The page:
Number of employees in S.Korea’s food service segment rebounds

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Seoul, Oct 19 | The number of employees in the South Korean food service segment rebounded in April from a year earlier as the job market recovered amid the Covid-19 pandemic, data revealed on Tuesday.

The number of people employed at restaurants and eateries reached 1.6 million in April, 65,000 more than the previous year, according to Statistics Korea.

The tally rebounded from October 2020 when the number of such workers fell 179,000, marking a record on-year fall, reports Yonhap News Agency.

Still, the total number of workers in the food service segment stayed below pre-pandemic levels, indicating that slumps in the sector continued.

In April 2019, the number of such employees reached 1.72 million.

Workers in the food service sector accounted for the largest share of 5.9 per cent of a total of 27.2 million people hired in April, the data showed.

The face-to-face service segments, such as hospitality and retailers, were hit hard by the Covid-19 pandemic as people refrained from visiting offline stores on concerns about virus infections.

The number of workers at offline shops declined 99,000 on-year to 1.75 million, as more retailers closed stores amid non-contact consumption trends.

That of delivery workers rose 53,000 to 423,000 in April on the back of strong demand for food and parcel delivery services. It marked the largest on-year gain for any April.

The number of people providing care services for senior citizens grew 59,000 on-year to 591,000 amid rapid aging, the data showed.

South Korea reported job growth for the seventh straight month in September in the latest sign that job recovery continued despite the fourth wave of the pandemic.

The number of employed people came to 27.68 million in September, 671,000 more than a year earlier and marking the largest on-year gain since March 2014, according to separate data from Statistics Korea.

Source: IANS

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Does MBA really help in getting a better job offer ?

Does MBA really help in getting a better job offer ?

Most students pursuing an MBA come with the sole objective of having a decent job offer or a promotion in the existing job soon after completion of the MBA. And most of them take loans to pursue this career dream. According to a recent survey by education portal Campusutra.com  74% MBA 2022-24 aspirants said they would opt for education loans.

There are exceptional cases like those seeking master’s degree or may have a family business to take care of or an entrepreneurial venture in mind. But the exception cases are barely 1%. For the rest 99%, a management degree is a ticket to a dream job through campus placements or leap towards career enhancements. Stakes are high as many of them quit their jobs which essentially means loss of 2 years of income, apprehension and uncertainty of the job market. On top of that, the pressure to pay back the education loans. Hence the returns have to be high. There is more than just the management degree. Colleges need to ensure that they offer quality management education which enables them to be prepared for not just the demands of recruiters and for a decent job but also to sustain and achieve, all along their career path.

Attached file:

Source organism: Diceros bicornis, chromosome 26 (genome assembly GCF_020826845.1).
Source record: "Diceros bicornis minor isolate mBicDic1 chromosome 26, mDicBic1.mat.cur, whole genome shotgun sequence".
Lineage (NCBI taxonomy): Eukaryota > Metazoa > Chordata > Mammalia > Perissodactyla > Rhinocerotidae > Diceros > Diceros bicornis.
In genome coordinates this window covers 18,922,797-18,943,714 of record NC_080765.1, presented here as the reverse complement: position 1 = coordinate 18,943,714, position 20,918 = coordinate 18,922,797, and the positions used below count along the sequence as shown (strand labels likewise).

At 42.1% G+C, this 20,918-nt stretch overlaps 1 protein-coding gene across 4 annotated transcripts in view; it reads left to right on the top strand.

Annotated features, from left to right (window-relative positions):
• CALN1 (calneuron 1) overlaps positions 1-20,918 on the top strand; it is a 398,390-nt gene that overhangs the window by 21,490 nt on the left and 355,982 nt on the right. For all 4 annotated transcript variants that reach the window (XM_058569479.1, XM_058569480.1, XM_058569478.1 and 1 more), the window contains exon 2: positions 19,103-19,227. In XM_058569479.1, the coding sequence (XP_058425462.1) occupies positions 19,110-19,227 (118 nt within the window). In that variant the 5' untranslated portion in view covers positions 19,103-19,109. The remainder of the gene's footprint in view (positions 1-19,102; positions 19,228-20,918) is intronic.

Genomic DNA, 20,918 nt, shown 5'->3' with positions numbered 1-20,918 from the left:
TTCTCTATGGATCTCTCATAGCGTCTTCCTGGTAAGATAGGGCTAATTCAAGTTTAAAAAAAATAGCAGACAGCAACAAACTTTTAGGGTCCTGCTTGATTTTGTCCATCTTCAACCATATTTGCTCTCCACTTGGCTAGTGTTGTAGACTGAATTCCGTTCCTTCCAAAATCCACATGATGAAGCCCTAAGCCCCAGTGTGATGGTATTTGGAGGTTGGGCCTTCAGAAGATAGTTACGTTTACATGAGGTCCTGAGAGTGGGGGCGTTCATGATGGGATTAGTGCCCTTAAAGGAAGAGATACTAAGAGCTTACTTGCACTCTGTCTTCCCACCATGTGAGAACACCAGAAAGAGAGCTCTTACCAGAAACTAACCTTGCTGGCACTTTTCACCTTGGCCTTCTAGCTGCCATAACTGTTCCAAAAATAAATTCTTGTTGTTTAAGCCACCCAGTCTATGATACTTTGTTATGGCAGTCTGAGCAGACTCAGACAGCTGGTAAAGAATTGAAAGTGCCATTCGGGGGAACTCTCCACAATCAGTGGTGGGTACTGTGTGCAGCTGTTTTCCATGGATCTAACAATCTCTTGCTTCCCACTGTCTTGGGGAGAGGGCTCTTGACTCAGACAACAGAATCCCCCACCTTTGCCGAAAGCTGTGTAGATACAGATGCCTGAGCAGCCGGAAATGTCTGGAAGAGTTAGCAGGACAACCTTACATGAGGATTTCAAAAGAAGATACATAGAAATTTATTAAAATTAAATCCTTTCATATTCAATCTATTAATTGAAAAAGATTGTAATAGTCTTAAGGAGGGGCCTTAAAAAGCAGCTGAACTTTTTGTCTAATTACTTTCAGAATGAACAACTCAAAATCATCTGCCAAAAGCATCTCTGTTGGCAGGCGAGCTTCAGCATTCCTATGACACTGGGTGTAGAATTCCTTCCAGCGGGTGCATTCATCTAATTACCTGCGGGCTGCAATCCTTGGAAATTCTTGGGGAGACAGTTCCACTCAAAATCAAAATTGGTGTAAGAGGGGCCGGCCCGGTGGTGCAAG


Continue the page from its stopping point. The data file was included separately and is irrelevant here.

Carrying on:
• So, what exactly are the B Schools doing to prepare their students for the job market and make them industry ready ?
  •  Are B schools ready to deliver and prepare the future business leaders to cope up with the disrupted market ?  

These are the two key questions every MBA aspirant needs to ask, check and validate before filling the MBA application forms of management institutes. And worth mentioning that these application forms do not come cheap. An MBA aspirant who may have shortlisted 5 B Schools to apply for, may end up spending Rs 10,000.00 to Rs 15,000.00 just buying MBA / PGDM application forms.

While internship and placements data of some management institutes clearly indicates that recruiters today have specific demands. The skill sets looked for are job centric and industry oriented. MBA schools which have adopted new models of delivery and technology, redesigned their courses, built an effective evaluation process and prepared the students to cope with the dynamic business scenario, have done great with campus placements despite the economic slow down.

However, the skill set being looked for by a consulting company like Deloitte or KPMG may be quite different from FMCG or a manufacturing sector. Institutes need to acknowledge this fact and act accordingly.

  • Management institutes should ensure that students are intellectually engaged, self motivated and adapt to changes fast. In one word ‘VUCA ready’.
  • B Schools should encourage students to participate in national and international competitive events, simulations of business scenarios.
  • Institutes should have the right mix of faculty members with industry exposure and pure academics.

The placement records of 2021 across top management institutes indicated the fact that recruitment is happening, skilled talent is in demand and certain management institutions continued to attract recruiters even in the middle of an ongoing crisis.

It is time, all management institutes rise to the occasion, understand market realities and identify areas of improvement at both ends – students and faculty.

After all, the stakes are high at both ends. B Schools taking corrective measures will stay while those which are lagging will end up shutting down.

Author Name : Nirmalya Pal

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